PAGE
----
Clinical Edge

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Lung Cancer Incidence in Young Men & Women

N Engl J Med; 2018 May 24; Jemal, et al

The age-specific incidence of lung cancer has generally decreased among both men and women aged 30 to 54 years in all races and ethnic groups in the US over the past 2 decades. This according to a study that examined the nationwide population-based incidence of lung cancer according to sex, race or ethnic group, age group (30-34, 35-39, 40-44, 45-49, and 50-54 years), year of birth (1945 to 1980), and calendar period of diagnosis (1995-1999, 2000-2004, 2005-2009, and 2010-2014). Researchers also examined the prevalence of cigarette smoking. They found:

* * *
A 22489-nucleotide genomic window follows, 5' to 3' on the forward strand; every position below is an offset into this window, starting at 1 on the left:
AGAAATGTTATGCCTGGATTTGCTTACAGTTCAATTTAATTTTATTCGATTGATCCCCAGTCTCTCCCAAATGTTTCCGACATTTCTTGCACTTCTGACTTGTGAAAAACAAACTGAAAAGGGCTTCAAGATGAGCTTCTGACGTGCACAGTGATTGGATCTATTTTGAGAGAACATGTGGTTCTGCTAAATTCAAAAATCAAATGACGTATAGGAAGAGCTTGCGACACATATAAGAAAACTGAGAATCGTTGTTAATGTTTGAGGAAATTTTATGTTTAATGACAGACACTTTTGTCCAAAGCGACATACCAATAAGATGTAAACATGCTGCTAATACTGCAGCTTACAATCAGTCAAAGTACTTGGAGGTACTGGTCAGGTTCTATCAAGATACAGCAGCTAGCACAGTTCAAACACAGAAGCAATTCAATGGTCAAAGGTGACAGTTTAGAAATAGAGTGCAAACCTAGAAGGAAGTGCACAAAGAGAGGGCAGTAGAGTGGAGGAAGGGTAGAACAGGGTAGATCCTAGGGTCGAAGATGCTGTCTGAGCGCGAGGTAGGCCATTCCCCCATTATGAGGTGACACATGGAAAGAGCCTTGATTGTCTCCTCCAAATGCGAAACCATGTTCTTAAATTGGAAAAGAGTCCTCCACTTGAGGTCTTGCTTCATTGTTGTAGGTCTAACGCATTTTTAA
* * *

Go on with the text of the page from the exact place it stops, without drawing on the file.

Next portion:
• The decline in age-specific incidence of lung cancer in men has been steeper than among women over the past 20 years.
  • The patterns of historically higher incidence rates among men than among women have reversed among non-Hispanic whites and Hispanics born since the mid-1960s.
  • The prevalence of cigarette smoking among women born since 1965 had approached, but generally not exceeded, the prevalence among men.
Citation:

Jemal A, Miller KD, Ma J, et al. Higher lung cancer incidence in young women than young men in the United States. N Engl J Med. 2018;378:1999-2009. doi:10.1056/NEJMoa1715907.